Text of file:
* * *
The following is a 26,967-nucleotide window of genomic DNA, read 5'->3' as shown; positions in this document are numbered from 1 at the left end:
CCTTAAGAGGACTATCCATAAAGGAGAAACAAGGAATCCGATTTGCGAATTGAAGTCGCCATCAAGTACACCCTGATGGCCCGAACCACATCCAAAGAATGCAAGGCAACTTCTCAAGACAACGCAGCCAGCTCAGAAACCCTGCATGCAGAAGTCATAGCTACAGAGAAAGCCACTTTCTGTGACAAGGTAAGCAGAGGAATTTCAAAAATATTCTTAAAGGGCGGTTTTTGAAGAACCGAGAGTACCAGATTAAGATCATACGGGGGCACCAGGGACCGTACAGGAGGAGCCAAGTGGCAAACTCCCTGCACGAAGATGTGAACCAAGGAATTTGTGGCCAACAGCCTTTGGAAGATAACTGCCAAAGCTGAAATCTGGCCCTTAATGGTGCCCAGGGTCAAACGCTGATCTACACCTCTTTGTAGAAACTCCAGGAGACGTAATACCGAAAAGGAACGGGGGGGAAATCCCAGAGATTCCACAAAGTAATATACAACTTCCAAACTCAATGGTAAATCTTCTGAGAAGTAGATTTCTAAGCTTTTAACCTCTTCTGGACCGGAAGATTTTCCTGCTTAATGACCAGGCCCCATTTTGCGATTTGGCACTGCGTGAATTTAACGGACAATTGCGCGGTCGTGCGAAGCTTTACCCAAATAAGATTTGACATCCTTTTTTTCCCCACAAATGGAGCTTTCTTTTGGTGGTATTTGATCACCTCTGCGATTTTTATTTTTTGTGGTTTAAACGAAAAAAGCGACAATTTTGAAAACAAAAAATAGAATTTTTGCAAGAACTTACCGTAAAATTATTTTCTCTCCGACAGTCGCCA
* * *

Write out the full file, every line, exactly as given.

The following is a 26,967-nucleotide window of genomic DNA, read 5'->3' as shown; positions in this document are numbered from 1 at the left end:
CCTTAAGAGGACTATCCATAAAGGAGAAACAAGGAATCCGATTTGCGAATTGAAGTCGCCATCAAGTACACCCTGATGGCCCGAACCACATCCAAAGAATGCAAGGCAACTTCTCAAGACAACGCAGCCAGCTCAGAAACCCTGCATGCAGAAGTCATAGCTACAGAGAAAGCCACTTTCTGTGACAAGGTAAGCAGAGGAATTTCAAAAATATTCTTAAAGGGCGGTTTTTGAAGAACCGAGAGTACCAGATTAAGATCATACGGGGGCACCAGGGACCGTACAGGAGGAGCCAAGTGGCAAACTCCCTGCACGAAGATGTGAACCAAGGAATTTGTGGCCAACAGCCTTTGGAAGATAACTGCCAAAGCTGAAATCTGGCCCTTAATGGTGCCCAGGGTCAAACGCTGATCTACACCTCTTTGTAGAAACTCCAGGAGACGTAATACCGAAAAGGAACGGGGGGGAAATCCCAGAGATTCCACAAAGTAATATACAACTTCCAAACTCAATGGTAAATCTTCTGAGAAGTAGATTTCTAAGCTTTTAACCTCTTCTGGACCGGAAGATTTTCCTGCTTAATGACCAGGCCCCATTTTGCGATTTGGCACTGCGTGAATTTAACGGACAATTGCGCGGTCGTGCGAAGCTTTACCCAAATAAGATTTGACATCCTTTTTTTCCCCACAAATGGAGCTTTCTTTTGGTGGTATTTGATCACCTCTGCGATTTTTATTTTTTGTGGTTTAAACGAAAAAAGCGACAATTTTGAAAACAAAAAATAGAATTTTTGCAAGAACTTACCGTAAAATTATTTTCTCTCCGACAGTCGCCA